Yeshiva University Scholars Reflect on the Daf Yomi Phenomenon
Last night some 90,000 people gathered at the MetLife stadium in East Rutherford, New Jersey for a ceremony celebrating the 12th completion of the daily reading of the Talmud (Siyum ha-Shas). The event followed similar ceremonies, in Jerusalem,Tel Aviv, Bnei Brak, London, Melbourne, and other cities and communities around the world, in which thousands more participated in person or via closed-circuit TV.
Tens of thousands celebrated the conclusion of the a seven-and-a-half-year Daf Yomi cycle on August 1.
These events honor the conclusion and re-commencement of a seven-and-a-half-year cycle in which people—individually, with partners, or in groups—learn a folio page (two facing pages) of the Babylonian Talmud each day in a tradition known as daf yomi, “a page a day.”
The tradition was established by Rabbi Meir Shapiro, the Hasidic rebbe of Lublin. Rabbi Shapiro proposed the idea to the Agudath Israel convention in Vienna in August, 1923, and the enterprise was launched with much fanfare the following Rosh Hashanah. Over the course of the 12 cycles completed thus far, the number of learners has burgeoned to many tens of thousands around the world.
To mark the occasion, Jewish Ideas Daily invited several prominent thinkers, including Yeshiva University’s Rabbi Dr. Jacob J. Schacter and Moshe Sokolow to reflect on the phenomenon of daf yomi and their own engagement with the practice.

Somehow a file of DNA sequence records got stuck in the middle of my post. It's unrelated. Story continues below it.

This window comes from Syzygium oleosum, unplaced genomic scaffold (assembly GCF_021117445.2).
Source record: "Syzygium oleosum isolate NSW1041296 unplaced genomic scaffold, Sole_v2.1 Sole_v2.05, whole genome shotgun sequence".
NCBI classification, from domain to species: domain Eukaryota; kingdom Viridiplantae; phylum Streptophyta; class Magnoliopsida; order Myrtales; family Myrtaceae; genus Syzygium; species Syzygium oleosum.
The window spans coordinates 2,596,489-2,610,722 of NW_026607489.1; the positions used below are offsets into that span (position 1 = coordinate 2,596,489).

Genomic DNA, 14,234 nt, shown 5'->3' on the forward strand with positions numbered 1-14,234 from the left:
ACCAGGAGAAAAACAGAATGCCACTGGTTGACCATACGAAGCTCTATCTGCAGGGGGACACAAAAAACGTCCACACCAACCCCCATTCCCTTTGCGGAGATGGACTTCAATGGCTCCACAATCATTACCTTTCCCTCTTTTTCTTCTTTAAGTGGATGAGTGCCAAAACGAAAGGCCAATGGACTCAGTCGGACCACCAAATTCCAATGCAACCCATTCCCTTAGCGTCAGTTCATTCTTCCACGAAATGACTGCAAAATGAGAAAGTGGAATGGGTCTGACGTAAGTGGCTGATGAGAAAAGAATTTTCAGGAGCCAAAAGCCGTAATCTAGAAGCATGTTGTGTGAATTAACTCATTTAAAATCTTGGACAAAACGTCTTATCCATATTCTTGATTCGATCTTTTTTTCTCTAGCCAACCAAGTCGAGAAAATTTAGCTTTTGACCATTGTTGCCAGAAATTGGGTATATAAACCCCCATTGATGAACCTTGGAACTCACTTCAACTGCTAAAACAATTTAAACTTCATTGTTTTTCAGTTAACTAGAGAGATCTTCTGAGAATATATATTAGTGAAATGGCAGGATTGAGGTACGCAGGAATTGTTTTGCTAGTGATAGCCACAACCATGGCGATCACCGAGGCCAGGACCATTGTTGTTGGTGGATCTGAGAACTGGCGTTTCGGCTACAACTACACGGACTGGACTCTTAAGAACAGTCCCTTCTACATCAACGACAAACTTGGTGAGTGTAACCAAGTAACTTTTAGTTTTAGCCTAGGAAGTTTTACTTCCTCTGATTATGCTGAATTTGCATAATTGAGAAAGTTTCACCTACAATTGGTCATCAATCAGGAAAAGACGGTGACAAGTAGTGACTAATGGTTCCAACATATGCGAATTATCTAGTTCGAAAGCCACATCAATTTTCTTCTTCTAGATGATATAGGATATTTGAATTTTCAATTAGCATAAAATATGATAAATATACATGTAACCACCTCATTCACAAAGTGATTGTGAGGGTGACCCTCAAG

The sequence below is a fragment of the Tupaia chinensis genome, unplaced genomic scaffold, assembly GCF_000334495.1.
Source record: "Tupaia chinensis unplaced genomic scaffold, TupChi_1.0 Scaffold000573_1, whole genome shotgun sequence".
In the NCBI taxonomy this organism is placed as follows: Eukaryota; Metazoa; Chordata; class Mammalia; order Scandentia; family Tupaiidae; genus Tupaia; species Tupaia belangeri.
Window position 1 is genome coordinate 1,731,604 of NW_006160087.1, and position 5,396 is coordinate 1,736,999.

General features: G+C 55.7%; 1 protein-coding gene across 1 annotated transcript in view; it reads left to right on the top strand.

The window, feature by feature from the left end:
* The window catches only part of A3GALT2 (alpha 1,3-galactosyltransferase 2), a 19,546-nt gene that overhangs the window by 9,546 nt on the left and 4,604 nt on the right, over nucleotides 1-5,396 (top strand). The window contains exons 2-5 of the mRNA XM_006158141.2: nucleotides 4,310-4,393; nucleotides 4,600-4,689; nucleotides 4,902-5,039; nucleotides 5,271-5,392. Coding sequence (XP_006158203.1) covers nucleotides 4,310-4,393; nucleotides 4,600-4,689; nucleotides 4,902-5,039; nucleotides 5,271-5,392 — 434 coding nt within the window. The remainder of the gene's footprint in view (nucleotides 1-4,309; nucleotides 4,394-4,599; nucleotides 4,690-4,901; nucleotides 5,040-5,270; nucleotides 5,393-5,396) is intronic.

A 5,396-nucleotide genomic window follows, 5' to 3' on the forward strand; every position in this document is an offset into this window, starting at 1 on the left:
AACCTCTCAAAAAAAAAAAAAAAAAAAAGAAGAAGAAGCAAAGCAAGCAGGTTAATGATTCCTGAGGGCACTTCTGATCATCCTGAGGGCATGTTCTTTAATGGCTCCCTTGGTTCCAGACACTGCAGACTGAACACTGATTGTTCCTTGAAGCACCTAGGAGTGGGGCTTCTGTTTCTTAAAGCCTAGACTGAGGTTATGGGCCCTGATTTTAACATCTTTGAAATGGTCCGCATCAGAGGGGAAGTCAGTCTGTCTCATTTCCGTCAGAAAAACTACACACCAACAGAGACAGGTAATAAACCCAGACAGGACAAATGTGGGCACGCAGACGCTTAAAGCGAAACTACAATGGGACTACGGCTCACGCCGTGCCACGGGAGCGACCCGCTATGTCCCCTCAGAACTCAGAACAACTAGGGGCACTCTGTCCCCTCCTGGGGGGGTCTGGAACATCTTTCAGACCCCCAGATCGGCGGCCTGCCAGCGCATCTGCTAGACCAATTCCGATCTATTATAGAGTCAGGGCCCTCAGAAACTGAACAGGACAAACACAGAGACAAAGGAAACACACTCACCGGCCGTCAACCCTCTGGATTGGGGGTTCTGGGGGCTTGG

YU Certificate Program Professionalizes Field of Experiential Jewish Education
They work for Hillel, NCSY, Maimonides, Birthright and other Jewish organizations. They range in education and background experience from recent college graduates to seasoned non-profit veterans. Between them, they have accompanied hundreds of people of all ages on Jewish journeys across the globe, engaging in volunteer work and teambuilding exercises, reflecting on issues of Jewish identity and community, and inspiring others to live meaningful lives centered on Jewish values.
Using their iPads, program participants learn about multi-disciplinary engagement and technology integration.
“The field of experiential Jewish education is still in its early stages, with significant opportunities for improvement and important lessons to be learned,” said Dawne Bear Novicoff, senior program officer at the Jim Joseph Foundation. “YU’s Certificate Program is an excellent new training model for the field and will help share best practices that educators can apply directly to their work.”
Choosing Good over Evil: RIETS Alumnus Cary Friedman on the Lessons We Can Learn from Batman
It’s important to acknowledge this straight from the beginning: I love Batman.
Rabbi Cary Friedman '95R is the author of Wisdom from the Batcave
In fact, no one loves him more than I do. He and I have a history that goes back more than four decades. But, increasingly, I rarely recognize the character in the comics and movies they keep calling “Batman.”
That shouldn’t be too surprising if you know anything about Batman and his portrayal in various media over the last several decades or if you know anything about human nature and the culture in which we live—a culture whose values and mindset are reflected in and expressed through its pop culture. Instead, the Batman I know and love is the Batman who inspires me and stands for a whole lot of greatness.